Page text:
all of which are associated with reduced success on any
weight loss program [23].
The main limitations of our study are its small sample
size, short duration, and lack of control group. That the
main outcome, hemoglobin A1c, improved significantly
despite the small sample size and short duration of fol-
low-up speaks to the dramatic and consistent effect of the
LCKD on glycemia. For other effects, however, such as the
Hemoglobin A1c for each participantFigure 1
Hemoglobin A1c for each participant. *Red line is the
group mean. P value is for the mean change from baseline.
Week 0
Week 16
Hemoglobin A1c, %
Mean= 7.4%
Mean= 6.3%,
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rises in serum LDL and HDL cholesterol, the small sample
size might be the reason statistical significance was not
reached. Future studies of larger samples and containing a
control group are needed to better address questions
about the effect of the LCKD on serum lipids in patients
with type 2 diabetes.
In summary, the LCKD had positive effects on body
weight, waist measurement, serum triglycerides, and glyc-
emic control in a cohort of 21 participants with type 2 dia-
betes. Most impressive is that improvement in
hemoglobin A1c was observed despite a small sample size
and short duration of follow-up, and this improvement in
glycemic control occurred while diabetes medications
were reduced substantially in many participants. Future
research must further examine the optimal medication
adjustments, particularly for diabetes and diuretic agents,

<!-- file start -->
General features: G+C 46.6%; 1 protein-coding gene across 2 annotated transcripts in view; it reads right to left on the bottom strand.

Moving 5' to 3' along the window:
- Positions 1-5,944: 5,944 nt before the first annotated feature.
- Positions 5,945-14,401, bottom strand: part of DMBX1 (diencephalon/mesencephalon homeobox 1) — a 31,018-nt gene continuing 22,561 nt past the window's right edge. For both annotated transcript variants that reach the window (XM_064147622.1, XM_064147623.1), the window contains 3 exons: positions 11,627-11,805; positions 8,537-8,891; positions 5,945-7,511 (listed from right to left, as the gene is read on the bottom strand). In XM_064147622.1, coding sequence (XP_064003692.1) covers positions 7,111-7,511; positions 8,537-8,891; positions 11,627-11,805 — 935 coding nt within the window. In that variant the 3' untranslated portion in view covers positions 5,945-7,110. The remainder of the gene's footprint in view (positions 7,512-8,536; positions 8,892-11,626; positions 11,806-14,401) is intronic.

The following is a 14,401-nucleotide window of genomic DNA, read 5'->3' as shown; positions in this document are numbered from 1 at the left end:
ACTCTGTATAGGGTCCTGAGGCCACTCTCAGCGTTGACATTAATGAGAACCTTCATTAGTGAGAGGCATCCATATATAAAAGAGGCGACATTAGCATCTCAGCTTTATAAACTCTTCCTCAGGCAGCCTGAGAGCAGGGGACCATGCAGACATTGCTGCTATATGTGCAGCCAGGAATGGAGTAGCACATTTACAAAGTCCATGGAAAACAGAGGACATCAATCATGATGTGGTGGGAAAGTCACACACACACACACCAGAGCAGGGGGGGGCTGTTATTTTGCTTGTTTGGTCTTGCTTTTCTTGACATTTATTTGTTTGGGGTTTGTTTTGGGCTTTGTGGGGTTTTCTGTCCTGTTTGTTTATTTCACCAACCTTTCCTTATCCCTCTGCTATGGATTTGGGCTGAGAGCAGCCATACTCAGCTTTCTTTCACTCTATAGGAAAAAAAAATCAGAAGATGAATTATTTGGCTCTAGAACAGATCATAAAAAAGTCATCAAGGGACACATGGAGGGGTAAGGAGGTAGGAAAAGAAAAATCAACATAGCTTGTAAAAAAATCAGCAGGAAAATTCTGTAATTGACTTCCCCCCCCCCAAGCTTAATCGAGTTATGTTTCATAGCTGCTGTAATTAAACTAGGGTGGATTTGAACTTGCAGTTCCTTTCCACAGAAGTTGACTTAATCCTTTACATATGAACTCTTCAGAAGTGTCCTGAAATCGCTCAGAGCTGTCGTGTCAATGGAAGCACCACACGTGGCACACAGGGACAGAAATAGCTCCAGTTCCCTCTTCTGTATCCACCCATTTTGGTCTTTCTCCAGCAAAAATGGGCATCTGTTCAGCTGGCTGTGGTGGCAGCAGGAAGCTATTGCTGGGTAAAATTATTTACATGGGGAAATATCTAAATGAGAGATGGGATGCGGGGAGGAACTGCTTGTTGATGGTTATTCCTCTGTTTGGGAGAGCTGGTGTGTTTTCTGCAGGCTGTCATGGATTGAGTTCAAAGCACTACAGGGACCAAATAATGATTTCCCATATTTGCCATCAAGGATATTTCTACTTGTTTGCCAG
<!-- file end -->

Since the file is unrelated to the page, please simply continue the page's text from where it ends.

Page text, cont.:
in order to avoid possible complications of hypoglycemia
and dehydration. Because the LCKD can be very effective
at lowering blood glucose, patients on diabetes medica-
tion who use this diet should be under close medical
supervision or capable of adjusting their medication.
Competing interests
Dr. Vernon has held a consulting relationship with Atkins
Nutritionals, Inc.
Table 5: Diabetes medication changes
Participant Week 0
Total daily dose
Week 16
Total daily dose
Participants with diabetes medications discontinued (n = 7 of 21)
5 glipizide 10 mg
metformin 1000 mg
6 glipizide 20 mg
metformin 1500 mg
7 metformin 2000 mg
rosiglitazone 8 mg
9 metformin 1000 mg none
15 metformin 1000 mg none
22 metformin 1000 mg none
24 metformin 1000 mg none
Participants with diabetes medications reduced (n = 10 of 21)
3 70/30 insulin 50 units
metformin 1000 mg
metformin 1000 mg
11 metformin 2000 mg
glyburide 20 mg
metformin 2000 mg
16 metformin 2000 mg
pioglitazone 45 mg
glipizide 20 mg
metformin 2000 mg
21 metformin 1500 mg
pioglitazone 30 mg
metformin 1000 mg
8 NPH 145 units
metformin 1000 mg
NPH 25 units
metformin 1000 mg
13 70/30 insulin 70 units
metformin 2550 mg
70/30 insulin 35 units
metformin 2550 mg
23 70/30 insulin 110 units
pioglitazone 45 mg
70/30 insulin 80 units
pioglitazone 45 mg
metformin 1000 mg
25 NPH 70 units, R 30 units
metformin 2000 mg
pioglitazone 45 mg
NPH 8 units
metformin 2000 mg
pioglitazone 45 mg
27 70/30 insulin 86 units
metformin 2000 mg
70/30 insulin 18 units
metformin 2000 mg
28 NPH insulin 110 units
lispro insulin 90 units
glipizide 20 mg
NPH insulin 30 units
glipizide 20 mg
Participants with diabetes medications unchanged (n = 4 of 21)
1 none none
2 metformin 1700 mg metformin 1700 mg
10 none none
26 metformin 2000 mg metformin 2000 mg
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Authors' contributions
WY conceived, designed, and coordinated the study; par-
ticipated in data collection; performed statistical analysis;
and drafted the manuscript. MF assisted with study
design, performed data collection, and helped to draft the
manuscript. AC analyzed the food records. MV assisted
with study/intervention design and safety monitoring. EW
participated in the conception and design of the study,
and assisted with the statistical analysis. All authors read
and approved the final manuscript.